But — God willing — he’s doing it in a way that’s sufficiently chaotic, ridiculous and ultimately unpopular that he will pass from the scene without actually taking power, leaving us to absorb the lessons of his rise."

I note the logical inconsistency between saying Trump shows how authoritarianism wins and the hope that he is incompetent so his authoritarian effort will lose. It can only mean that the way authoritarianism wins is by being "chaotic, ridiculous and ... unpopular". I think this is the most charitable possible interpretation of Douthat's reasoning.

"That rise has four building blocks. First, his strongest supporters have entirely legitimate grievances. The core of that support is a white working class that the Democratic Party has half-abandoned and the Republican Party has poorly served — a cohort facing social breakdown and economic stagnation, and stuck with a liberal party offering condescension and open borders and a conservative party offering foreign quagmires and capital gains tax cuts. Trump’s support is broader than just these voters, but they’re the reason he’s a phenomenon, a force."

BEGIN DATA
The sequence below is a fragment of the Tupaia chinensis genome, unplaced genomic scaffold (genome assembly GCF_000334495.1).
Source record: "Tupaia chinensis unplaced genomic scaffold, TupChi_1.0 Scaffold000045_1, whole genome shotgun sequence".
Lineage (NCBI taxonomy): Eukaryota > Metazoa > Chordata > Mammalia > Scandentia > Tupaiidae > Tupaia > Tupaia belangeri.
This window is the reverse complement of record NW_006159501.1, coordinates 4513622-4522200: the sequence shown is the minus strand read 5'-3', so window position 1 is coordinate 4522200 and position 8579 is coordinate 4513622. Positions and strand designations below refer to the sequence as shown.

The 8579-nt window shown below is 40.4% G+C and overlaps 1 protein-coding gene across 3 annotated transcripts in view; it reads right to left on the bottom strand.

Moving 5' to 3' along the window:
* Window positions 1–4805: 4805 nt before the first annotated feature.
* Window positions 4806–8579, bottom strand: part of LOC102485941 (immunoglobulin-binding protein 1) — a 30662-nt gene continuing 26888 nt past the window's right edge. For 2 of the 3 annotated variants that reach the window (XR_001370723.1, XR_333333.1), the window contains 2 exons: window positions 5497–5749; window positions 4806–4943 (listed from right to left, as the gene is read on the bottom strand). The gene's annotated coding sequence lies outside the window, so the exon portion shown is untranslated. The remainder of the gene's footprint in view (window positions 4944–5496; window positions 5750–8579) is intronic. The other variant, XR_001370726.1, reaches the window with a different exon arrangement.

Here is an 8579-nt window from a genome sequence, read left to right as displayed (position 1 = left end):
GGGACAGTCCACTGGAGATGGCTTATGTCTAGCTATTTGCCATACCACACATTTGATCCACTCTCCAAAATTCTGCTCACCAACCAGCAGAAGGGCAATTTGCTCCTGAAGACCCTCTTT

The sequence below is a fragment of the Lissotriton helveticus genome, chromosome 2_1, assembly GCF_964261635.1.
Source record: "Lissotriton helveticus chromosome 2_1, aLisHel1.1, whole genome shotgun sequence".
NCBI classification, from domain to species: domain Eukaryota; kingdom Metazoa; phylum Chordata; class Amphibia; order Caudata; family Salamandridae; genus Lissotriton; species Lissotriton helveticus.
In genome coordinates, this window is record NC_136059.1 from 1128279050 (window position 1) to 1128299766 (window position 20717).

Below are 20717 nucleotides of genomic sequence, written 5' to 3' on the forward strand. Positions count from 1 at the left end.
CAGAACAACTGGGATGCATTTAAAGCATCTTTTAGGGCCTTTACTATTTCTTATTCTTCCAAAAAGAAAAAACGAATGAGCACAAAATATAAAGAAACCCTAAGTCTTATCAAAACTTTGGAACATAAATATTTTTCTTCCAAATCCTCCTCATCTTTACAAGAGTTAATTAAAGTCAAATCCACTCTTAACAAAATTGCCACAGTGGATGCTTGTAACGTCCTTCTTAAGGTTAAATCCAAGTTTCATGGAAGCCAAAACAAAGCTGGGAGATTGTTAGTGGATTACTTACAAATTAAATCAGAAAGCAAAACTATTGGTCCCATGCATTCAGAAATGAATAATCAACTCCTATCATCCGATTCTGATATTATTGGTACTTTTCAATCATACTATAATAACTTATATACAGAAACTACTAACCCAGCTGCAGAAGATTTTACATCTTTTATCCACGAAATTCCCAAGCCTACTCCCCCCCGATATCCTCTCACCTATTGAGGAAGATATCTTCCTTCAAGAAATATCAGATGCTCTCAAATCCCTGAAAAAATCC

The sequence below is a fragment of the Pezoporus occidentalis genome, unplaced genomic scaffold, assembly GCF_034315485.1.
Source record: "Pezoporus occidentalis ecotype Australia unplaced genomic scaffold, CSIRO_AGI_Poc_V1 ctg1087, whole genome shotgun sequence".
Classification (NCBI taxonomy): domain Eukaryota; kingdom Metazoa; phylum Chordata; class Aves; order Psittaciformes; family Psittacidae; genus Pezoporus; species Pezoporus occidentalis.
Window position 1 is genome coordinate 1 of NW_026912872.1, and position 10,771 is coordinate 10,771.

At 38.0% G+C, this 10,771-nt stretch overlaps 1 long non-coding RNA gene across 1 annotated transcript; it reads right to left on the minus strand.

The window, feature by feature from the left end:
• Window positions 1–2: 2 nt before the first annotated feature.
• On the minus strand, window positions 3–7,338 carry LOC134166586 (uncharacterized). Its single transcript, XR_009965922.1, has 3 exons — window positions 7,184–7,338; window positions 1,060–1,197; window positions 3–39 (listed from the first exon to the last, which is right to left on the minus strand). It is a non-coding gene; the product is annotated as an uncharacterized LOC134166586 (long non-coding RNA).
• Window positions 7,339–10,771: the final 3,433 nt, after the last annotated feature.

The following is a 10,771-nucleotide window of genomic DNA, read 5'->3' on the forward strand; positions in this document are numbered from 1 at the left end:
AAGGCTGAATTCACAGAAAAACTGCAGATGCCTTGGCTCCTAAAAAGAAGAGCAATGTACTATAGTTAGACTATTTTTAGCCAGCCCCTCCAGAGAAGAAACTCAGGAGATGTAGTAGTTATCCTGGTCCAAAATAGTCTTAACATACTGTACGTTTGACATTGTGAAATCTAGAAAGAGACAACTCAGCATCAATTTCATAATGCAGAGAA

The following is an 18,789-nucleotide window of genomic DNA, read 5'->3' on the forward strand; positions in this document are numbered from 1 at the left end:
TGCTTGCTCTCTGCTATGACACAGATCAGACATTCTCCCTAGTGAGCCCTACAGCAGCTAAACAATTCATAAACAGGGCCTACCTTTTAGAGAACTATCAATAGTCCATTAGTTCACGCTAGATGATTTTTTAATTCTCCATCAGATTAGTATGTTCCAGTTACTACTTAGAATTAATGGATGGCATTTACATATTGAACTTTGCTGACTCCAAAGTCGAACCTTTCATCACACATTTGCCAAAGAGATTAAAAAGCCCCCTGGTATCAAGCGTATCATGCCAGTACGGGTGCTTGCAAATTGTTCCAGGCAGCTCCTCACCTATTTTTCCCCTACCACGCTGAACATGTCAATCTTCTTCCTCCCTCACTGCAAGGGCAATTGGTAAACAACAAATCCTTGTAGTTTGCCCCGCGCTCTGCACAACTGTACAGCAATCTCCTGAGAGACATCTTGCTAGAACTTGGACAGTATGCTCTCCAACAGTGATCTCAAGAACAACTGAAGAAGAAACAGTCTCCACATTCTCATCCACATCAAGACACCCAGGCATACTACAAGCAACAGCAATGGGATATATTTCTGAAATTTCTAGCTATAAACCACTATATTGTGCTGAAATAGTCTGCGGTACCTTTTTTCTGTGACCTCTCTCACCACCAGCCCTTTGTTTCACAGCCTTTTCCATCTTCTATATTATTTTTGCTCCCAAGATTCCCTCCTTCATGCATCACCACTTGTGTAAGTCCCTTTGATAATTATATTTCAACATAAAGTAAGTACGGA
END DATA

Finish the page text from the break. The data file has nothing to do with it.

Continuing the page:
The Democratss offer closed borders with a very high rate of deportations (record level ?) and negative net migration from Mexico. Douhat must know this, but I think he considers noting inconvenient facts to be "condescension". Of course he can effortlessly make the case that Republican policies are bad for the working class (white and non-white) but he can only make a plainly utterly false assertion on a matter of fact and link to a necessarily subjective assessment of tone to make the case against the Democrats. He knows this and it doesn't matter. He is trying to participate in the debate within the GOP. False assertions on the increawsingly imperial presidency and open borders are part of the admission fee.